But if you're just using the Tiled Clones dialog to make a bunch of the objects which you then want to edit individually, it sounds like you just want to make a bunch of non-clone duplicates that are each individual paths.
You can duplicate the original instead of tile-...
This should be only a comment.
I guess you expect something like this (it's from Illustrator)
It's full vector. A piece of rope (see it in top right) is used as a brush. The piece is a traced photo. It's vector, not a bitmap image. It's a piece taken from one of your rope examples and prepared in Photoshop to make seamless repeating possible. The prepared ...
Actually, you can have your clones do exactly what you're describing.
The default behavior in Inkscape is for the clones to not move when the original is moved.
But if you go to the Edit > Preferences dialog (or Shift-Ctrl-P), in the Behavior > Clones section, the first item is "Moving Original".
There are three options:
Move in Parallel (...
You live in a privileged era. You have references for everything, just search.
And be more and more specific in your search:
The point fo your question is a specific camera angle, so you need to ...
Alternate answer to an old question: use layers !
Whenever I end up to be bothered with stacked objects that I cannot select easily, it implies that my drawing is too complex to be done on a single layer. Thus the solution is to create multiple layers. Selecting underneath object is just a matter of hiding the above layers.
Actually this solution is far ...
Your orange VW example is coarse. The groove between 2 surfaces is only a curve with darker color. It can be grey with blending mode multiply. The darkness of the grey is different in different places. Partially transparent black can also be used. It works with normal blending.
I guess you expect something which stands bigger size. Dark curve is plausible ...
The hole in a real VW is a common sheet metal trick named "Rounded Louver". Realistic drawing of a louver needs complex shading. It's easiest if you can accept it as bent inwards, without shiny glosses and without a chrome edge list. Here are three of them on a flat surface:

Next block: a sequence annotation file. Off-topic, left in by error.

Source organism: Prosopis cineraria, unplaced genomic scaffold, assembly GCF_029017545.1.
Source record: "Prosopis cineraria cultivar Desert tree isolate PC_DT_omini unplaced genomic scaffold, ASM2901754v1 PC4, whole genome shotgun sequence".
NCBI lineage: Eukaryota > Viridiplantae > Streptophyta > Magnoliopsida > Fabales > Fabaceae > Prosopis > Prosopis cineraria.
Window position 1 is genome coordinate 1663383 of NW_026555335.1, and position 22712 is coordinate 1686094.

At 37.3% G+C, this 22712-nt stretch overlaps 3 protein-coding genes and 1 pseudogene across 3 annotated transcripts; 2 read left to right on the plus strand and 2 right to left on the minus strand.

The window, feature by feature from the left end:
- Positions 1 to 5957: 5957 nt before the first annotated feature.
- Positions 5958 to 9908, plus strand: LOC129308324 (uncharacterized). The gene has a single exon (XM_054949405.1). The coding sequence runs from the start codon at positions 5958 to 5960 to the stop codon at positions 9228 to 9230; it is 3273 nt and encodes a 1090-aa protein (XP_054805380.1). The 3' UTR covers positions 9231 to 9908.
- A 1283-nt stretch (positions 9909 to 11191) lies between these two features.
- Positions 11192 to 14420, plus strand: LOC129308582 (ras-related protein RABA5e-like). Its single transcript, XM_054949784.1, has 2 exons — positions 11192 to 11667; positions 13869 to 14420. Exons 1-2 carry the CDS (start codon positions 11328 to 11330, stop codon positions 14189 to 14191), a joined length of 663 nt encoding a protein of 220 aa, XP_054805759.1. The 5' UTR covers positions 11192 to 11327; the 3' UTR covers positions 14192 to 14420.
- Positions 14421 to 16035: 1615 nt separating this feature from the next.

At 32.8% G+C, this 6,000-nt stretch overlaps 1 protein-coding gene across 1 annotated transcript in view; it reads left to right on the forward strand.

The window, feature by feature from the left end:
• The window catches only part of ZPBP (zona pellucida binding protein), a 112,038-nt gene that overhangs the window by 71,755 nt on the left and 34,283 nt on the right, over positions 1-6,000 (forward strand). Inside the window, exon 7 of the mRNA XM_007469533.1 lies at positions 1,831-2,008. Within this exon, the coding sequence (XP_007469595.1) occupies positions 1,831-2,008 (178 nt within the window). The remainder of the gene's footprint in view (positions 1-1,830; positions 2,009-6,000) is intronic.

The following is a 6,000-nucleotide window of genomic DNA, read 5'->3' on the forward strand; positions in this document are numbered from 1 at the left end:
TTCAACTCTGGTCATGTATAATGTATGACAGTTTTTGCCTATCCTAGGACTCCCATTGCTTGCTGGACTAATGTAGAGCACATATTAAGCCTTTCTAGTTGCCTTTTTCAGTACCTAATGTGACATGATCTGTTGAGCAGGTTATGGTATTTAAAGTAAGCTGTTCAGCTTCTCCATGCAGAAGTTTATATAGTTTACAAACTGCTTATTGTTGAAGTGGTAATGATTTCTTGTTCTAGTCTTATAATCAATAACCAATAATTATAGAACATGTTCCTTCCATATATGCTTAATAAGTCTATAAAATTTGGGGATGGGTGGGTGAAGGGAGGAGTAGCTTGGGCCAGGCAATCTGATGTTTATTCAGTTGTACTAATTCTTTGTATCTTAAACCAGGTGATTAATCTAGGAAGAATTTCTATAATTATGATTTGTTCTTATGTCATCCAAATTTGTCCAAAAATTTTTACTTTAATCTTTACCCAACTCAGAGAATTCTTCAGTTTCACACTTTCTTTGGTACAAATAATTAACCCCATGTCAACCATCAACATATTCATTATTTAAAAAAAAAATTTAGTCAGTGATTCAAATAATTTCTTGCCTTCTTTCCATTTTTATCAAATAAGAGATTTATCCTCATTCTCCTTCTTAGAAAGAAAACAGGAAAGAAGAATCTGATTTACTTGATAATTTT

One louver is made by interpolating between a black line and blue edge ...
I think it depends on the art style you want to go for. If you're doing a flat design style like in your first image, then you can replicate the vents by using 2 rounded-rectangles that overlap.
If you're going with the other images, then it would be a similar process. Draw the shapes and use gradients.
This case stays unsolvable here. Teespring's previews are low resolution images, only 480 x 480 pixels. The actual printed shape is there less than 200 px high. They cannot show things right if you try to zoom the full preview bigger than actual 480 x 480 pixels on the screen. If your screen is 1200 pixels high the preview can be reliably watched only as ...
Hopefully you have done as already suggested by user Billy Kerr and learned how to make more complex gradients than one color to transparency.
What is a gold gradient? It's a cliche. One picks to a gradient colors which can occur in a photo taken from golden objects in an environment which doesn't add too much other colors. Polished gold reflects well like a ...
I wouldn't use a Division operation for this. It seems to be too complex for Inkscape to calculate. There may be a limit on the number of paths which Division will work with. Do this instead:
Select the graphic and do Path > Break apart.
Select all the pieces of the top part only, and do Path > Combine.
Repeat step 2 for the lower part.
Here's the ...